Most computer users have come across the term “computer virus”. It conjures up a negative image that represents something horrific. The idea that computer viruses are always destructive is deeply ingrained in most people’s thinking.
A computer virus is a computer program that has the ability to destroy data and gain control of a computer. Its similarity with the biological virus is its ability to make a fully functional copy of itself (reproduce).
When a computer virus is executed it makes one or more copies of itself. These copies may later be executed, to create still more copies.
It is crucial to understand that not all computer programs that are destructive are classified as viruses because they do not all reproduce. Similarly not all computer viruses are destructive because reproduction, in itself, is not destructive.
What qualifies a program to be termed a virus is its destructive purpose, ability to gain control of a computer and its reproductive capability.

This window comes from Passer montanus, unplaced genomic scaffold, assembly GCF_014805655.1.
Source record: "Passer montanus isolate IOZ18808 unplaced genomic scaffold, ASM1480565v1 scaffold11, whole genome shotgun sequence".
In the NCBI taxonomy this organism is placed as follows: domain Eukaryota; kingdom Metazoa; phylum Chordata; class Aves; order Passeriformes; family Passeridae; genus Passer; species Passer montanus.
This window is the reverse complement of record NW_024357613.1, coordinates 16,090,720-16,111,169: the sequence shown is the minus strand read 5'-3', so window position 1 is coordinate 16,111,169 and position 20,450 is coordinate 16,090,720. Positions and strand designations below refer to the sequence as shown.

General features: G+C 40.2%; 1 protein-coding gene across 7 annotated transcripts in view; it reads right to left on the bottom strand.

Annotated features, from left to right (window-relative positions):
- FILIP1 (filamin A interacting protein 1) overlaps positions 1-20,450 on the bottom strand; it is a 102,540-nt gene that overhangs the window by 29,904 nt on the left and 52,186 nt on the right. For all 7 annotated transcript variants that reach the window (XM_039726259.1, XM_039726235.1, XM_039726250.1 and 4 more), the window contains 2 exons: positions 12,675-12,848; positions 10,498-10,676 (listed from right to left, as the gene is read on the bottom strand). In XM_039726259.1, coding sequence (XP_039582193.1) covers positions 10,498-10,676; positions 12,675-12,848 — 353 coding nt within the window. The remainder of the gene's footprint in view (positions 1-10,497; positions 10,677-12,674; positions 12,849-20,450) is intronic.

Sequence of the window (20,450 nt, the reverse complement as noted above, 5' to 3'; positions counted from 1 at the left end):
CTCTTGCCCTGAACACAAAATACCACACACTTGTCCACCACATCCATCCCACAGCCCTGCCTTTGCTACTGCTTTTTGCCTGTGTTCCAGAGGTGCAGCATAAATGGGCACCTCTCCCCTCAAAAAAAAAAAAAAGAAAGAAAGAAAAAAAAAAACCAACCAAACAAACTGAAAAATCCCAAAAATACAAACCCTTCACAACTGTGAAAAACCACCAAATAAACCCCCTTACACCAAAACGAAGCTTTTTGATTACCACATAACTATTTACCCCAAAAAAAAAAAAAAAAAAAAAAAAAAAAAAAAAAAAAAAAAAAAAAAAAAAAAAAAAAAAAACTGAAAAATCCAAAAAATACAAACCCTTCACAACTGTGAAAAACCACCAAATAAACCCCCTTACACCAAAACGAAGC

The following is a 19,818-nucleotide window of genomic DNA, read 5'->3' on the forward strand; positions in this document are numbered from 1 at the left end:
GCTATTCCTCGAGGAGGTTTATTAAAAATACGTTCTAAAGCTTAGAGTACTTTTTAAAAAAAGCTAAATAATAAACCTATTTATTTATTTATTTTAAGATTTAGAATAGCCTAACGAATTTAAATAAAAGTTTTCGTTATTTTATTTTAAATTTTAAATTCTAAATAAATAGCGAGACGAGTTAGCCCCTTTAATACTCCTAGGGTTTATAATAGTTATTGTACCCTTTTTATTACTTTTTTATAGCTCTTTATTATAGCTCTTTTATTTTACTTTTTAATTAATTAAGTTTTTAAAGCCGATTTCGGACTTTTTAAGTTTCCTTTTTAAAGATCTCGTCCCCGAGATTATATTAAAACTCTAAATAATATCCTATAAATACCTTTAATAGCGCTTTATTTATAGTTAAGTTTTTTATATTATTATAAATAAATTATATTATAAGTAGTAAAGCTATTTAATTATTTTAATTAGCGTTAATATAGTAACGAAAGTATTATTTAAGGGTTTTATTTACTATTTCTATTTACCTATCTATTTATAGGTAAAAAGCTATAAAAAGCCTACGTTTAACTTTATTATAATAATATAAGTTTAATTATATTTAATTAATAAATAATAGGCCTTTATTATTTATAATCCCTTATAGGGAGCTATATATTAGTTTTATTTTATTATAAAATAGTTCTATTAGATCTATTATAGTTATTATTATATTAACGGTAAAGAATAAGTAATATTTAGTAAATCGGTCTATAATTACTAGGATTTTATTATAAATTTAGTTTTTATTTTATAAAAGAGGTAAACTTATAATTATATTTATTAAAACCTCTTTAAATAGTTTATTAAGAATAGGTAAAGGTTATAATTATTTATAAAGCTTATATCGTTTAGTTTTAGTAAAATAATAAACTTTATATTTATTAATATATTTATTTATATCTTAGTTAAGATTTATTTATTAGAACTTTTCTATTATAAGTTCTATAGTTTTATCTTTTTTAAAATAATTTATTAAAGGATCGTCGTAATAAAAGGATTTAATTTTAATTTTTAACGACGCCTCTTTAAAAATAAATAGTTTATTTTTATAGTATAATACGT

The very term “virus” is an emotionally charged epithet. The scientifically correct term for a computer virus is “self-reproducing automation (SRA)”.
A computer virus is written by someone with a purpose in mind. In this sense, a computer virus has the same two basic goals of a living organism: to survive and to reproduce.
Computer viruses have to be executed if they are to attain their functionality. To achieve this, the virus must attach itself to a COM, EXE or SYS file. If it attaches to any other file, it may corrupt some data, but it won’t normally get executed, and it won’t reproduce. A virus designed to attack COM files cannot attack EXE file.
We live in an interconnected world and computer viruses have the potential of spreading at phenomenal speed. Famous virus attacks have occurred in the past. The most memorable ones include the Melissa virus, I Love You virus and SQL slammer worm.
You can protect yourself from computer viruses by using an internet firewall. Windows XP with SP2 and Vista have an already built-in firewall and it is turned on by default.
You should also subscribe to industry standard antivirus software. This software should be constantly updated.
Finally never open an e-mail attachment from someone you don’t know. You should also avoid opening attachments from friends, unless you know exactly what the attachment is. The sender may be unaware that it contains a virus.